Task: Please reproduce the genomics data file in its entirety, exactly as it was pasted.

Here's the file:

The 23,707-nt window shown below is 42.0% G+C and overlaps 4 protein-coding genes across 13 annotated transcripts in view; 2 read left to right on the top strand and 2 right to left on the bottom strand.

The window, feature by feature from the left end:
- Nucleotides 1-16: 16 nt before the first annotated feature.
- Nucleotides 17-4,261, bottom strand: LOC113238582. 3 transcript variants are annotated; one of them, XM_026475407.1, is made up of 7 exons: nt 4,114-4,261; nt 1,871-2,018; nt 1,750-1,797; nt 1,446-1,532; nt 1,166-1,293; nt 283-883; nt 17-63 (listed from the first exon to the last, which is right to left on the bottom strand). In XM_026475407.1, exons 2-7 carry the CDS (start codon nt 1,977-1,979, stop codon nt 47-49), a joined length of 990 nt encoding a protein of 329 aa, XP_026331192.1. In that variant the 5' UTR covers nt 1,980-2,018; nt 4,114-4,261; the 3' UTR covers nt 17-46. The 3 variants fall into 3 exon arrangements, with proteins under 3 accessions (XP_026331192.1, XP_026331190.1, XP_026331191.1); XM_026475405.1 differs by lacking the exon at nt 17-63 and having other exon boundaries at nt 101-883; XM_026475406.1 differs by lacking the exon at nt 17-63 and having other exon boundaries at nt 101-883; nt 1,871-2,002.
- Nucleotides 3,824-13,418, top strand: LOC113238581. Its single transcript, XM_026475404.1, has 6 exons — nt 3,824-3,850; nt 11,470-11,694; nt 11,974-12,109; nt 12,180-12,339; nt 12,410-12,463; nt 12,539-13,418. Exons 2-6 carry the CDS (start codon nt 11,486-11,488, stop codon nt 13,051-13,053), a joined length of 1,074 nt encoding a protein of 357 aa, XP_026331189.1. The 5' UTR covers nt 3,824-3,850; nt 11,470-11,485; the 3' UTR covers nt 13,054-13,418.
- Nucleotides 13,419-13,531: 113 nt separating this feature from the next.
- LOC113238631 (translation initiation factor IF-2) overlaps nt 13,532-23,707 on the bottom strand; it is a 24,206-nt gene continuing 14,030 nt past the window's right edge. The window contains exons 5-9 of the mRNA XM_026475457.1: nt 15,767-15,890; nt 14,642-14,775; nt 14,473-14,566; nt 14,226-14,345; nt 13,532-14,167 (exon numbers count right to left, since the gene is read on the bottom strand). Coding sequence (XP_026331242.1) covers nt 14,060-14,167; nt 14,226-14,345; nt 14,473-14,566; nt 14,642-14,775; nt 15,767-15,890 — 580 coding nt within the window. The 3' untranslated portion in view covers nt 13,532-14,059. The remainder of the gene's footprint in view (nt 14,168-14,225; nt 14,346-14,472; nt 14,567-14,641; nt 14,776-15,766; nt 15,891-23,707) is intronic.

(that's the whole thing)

The 23,707-nt window shown below is 42.0% G+C and overlaps 4 protein-coding genes across 13 annotated transcripts in view; 2 read left to right on the top strand and 2 right to left on the bottom strand.

The window, feature by feature from the left end:
- Nucleotides 1-16: 16 nt before the first annotated feature.
- Nucleotides 17-4,261, bottom strand: LOC113238582. 3 transcript variants are annotated; one of them, XM_026475407.1, is made up of 7 exons: nt 4,114-4,261; nt 1,871-2,018; nt 1,750-1,797; nt 1,446-1,532; nt 1,166-1,293; nt 283-883; nt 17-63 (listed from the first exon to the last, which is right to left on the bottom strand). In XM_026475407.1, exons 2-7 carry the CDS (start codon nt 1,977-1,979, stop codon nt 47-49), a joined length of 990 nt encoding a protein of 329 aa, XP_026331192.1. In that variant the 5' UTR covers nt 1,980-2,018; nt 4,114-4,261; the 3' UTR covers nt 17-46. The 3 variants fall into 3 exon arrangements, with proteins under 3 accessions (XP_026331192.1, XP_026331190.1, XP_026331191.1); XM_026475405.1 differs by lacking the exon at nt 17-63 and having other exon boundaries at nt 101-883; XM_026475406.1 differs by lacking the exon at nt 17-63 and having other exon boundaries at nt 101-883; nt 1,871-2,002.
- Nucleotides 3,824-13,418, top strand: LOC113238581. Its single transcript, XM_026475404.1, has 6 exons — nt 3,824-3,850; nt 11,470-11,694; nt 11,974-12,109; nt 12,180-12,339; nt 12,410-12,463; nt 12,539-13,418. Exons 2-6 carry the CDS (start codon nt 11,486-11,488, stop codon nt 13,051-13,053), a joined length of 1,074 nt encoding a protein of 357 aa, XP_026331189.1. The 5' UTR covers nt 3,824-3,850; nt 11,470-11,485; the 3' UTR covers nt 13,054-13,418.
- Nucleotides 13,419-13,531: 113 nt separating this feature from the next.
- LOC113238631 (translation initiation factor IF-2) overlaps nt 13,532-23,707 on the bottom strand; it is a 24,206-nt gene continuing 14,030 nt past the window's right edge. The window contains exons 5-9 of the mRNA XM_026475457.1: nt 15,767-15,890; nt 14,642-14,775; nt 14,473-14,566; nt 14,226-14,345; nt 13,532-14,167 (exon numbers count right to left, since the gene is read on the bottom strand). Coding sequence (XP_026331242.1) covers nt 14,060-14,167; nt 14,226-14,345; nt 14,473-14,566; nt 14,642-14,775; nt 15,767-15,890 — 580 coding nt within the window. The 3' untranslated portion in view covers nt 13,532-14,059. The remainder of the gene's footprint in view (nt 14,168-14,225; nt 14,346-14,472; nt 14,567-14,641; nt 14,776-15,766; nt 15,891-23,707) is intronic.